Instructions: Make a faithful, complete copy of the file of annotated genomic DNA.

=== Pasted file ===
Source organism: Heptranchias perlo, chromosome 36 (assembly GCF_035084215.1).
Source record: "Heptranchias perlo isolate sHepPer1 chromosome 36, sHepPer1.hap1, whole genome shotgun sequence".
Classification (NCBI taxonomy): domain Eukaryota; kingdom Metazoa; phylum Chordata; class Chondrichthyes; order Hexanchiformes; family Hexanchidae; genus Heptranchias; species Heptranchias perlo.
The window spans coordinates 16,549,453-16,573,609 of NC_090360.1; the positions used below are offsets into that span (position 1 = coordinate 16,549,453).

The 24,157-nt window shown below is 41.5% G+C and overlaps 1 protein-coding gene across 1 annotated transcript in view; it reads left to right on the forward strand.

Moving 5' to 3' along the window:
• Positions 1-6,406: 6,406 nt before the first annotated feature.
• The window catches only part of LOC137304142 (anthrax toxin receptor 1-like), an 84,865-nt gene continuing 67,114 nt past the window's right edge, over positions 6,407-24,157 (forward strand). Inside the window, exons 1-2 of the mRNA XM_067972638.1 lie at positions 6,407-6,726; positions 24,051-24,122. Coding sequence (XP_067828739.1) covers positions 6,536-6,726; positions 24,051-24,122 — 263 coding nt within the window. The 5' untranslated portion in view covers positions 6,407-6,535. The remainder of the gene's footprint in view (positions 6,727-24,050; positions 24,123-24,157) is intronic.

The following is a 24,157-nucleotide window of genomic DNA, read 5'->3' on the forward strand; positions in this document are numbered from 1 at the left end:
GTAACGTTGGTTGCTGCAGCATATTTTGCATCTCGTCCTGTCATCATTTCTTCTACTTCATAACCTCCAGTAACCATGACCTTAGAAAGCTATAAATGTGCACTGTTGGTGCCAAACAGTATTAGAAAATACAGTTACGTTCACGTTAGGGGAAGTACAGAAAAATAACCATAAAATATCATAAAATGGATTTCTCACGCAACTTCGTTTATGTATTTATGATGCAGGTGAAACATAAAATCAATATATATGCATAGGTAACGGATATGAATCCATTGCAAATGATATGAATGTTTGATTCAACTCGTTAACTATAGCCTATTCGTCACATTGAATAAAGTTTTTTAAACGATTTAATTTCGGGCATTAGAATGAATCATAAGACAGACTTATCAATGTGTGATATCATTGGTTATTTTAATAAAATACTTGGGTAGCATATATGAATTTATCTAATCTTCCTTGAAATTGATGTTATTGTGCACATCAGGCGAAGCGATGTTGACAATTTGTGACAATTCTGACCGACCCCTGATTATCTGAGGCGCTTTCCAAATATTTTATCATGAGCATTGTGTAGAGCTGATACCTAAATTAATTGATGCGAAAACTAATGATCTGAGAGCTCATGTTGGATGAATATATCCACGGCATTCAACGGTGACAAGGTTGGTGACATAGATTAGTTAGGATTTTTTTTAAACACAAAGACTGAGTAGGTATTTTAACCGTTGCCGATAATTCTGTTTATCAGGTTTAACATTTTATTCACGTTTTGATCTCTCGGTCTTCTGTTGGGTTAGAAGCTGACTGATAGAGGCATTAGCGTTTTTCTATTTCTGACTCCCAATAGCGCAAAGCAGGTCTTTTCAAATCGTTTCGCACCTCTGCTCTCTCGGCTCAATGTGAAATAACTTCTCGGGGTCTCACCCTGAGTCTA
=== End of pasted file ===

Source organism: Heptranchias perlo, chromosome 36 (assembly GCF_035084215.1).
Source record: "Heptranchias perlo isolate sHepPer1 chromosome 36, sHepPer1.hap1, whole genome shotgun sequence".
Classification (NCBI taxonomy): domain Eukaryota; kingdom Metazoa; phylum Chordata; class Chondrichthyes; order Hexanchiformes; family Hexanchidae; genus Heptranchias; species Heptranchias perlo.
The window spans coordinates 16,549,453-16,573,609 of NC_090360.1; the positions used below are offsets into that span (position 1 = coordinate 16,549,453).

The 24,157-nt window shown below is 41.5% G+C and overlaps 1 protein-coding gene across 1 annotated transcript in view; it reads left to right on the forward strand.

Moving 5' to 3' along the window:
• Positions 1-6,406: 6,406 nt before the first annotated feature.
• The window catches only part of LOC137304142 (anthrax toxin receptor 1-like), an 84,865-nt gene continuing 67,114 nt past the window's right edge, over positions 6,407-24,157 (forward strand). Inside the window, exons 1-2 of the mRNA XM_067972638.1 lie at positions 6,407-6,726; positions 24,051-24,122. Coding sequence (XP_067828739.1) covers positions 6,536-6,726; positions 24,051-24,122 — 263 coding nt within the window. The 5' untranslated portion in view covers positions 6,407-6,535. The remainder of the gene's footprint in view (positions 6,727-24,050; positions 24,123-24,157) is intronic.

The following is a 24,157-nucleotide window of genomic DNA, read 5'->3' on the forward strand; positions in this document are numbered from 1 at the left end:
GTAACGTTGGTTGCTGCAGCATATTTTGCATCTCGTCCTGTCATCATTTCTTCTACTTCATAACCTCCAGTAACCATGACCTTAGAAAGCTATAAATGTGCACTGTTGGTGCCAAACAGTATTAGAAAATACAGTTACGTTCACGTTAGGGGAAGTACAGAAAAATAACCATAAAATATCATAAAATGGATTTCTCACGCAACTTCGTTTATGTATTTATGATGCAGGTGAAACATAAAATCAATATATATGCATAGGTAACGGATATGAATCCATTGCAAATGATATGAATGTTTGATTCAACTCGTTAACTATAGCCTATTCGTCACATTGAATAAAGTTTTTTAAACGATTTAATTTCGGGCATTAGAATGAATCATAAGACAGACTTATCAATGTGTGATATCATTGGTTATTTTAATAAAATACTTGGGTAGCATATATGAATTTATCTAATCTTCCTTGAAATTGATGTTATTGTGCACATCAGGCGAAGCGATGTTGACAATTTGTGACAATTCTGACCGACCCCTGATTATCTGAGGCGCTTTCCAAATATTTTATCATGAGCATTGTGTAGAGCTGATACCTAAATTAATTGATGCGAAAACTAATGATCTGAGAGCTCATGTTGGATGAATATATCCACGGCATTCAACGGTGACAAGGTTGGTGACATAGATTAGTTAGGATTTTTTTTAAACACAAAGACTGAGTAGGTATTTTAACCGTTGCCGATAATTCTGTTTATCAGGTTTAACATTTTATTCACGTTTTGATCTCTCGGTCTTCTGTTGGGTTAGAAGCTGACTGATAGAGGCATTAGCGTTTTTCTATTTCTGACTCCCAATAGCGCAAAGCAGGTCTTTTCAAATCGTTTCGCACCTCTGCTCTCTCGGCTCAATGTGAAATAACTTCTCGGGGTCTCACCCTGAGTCTA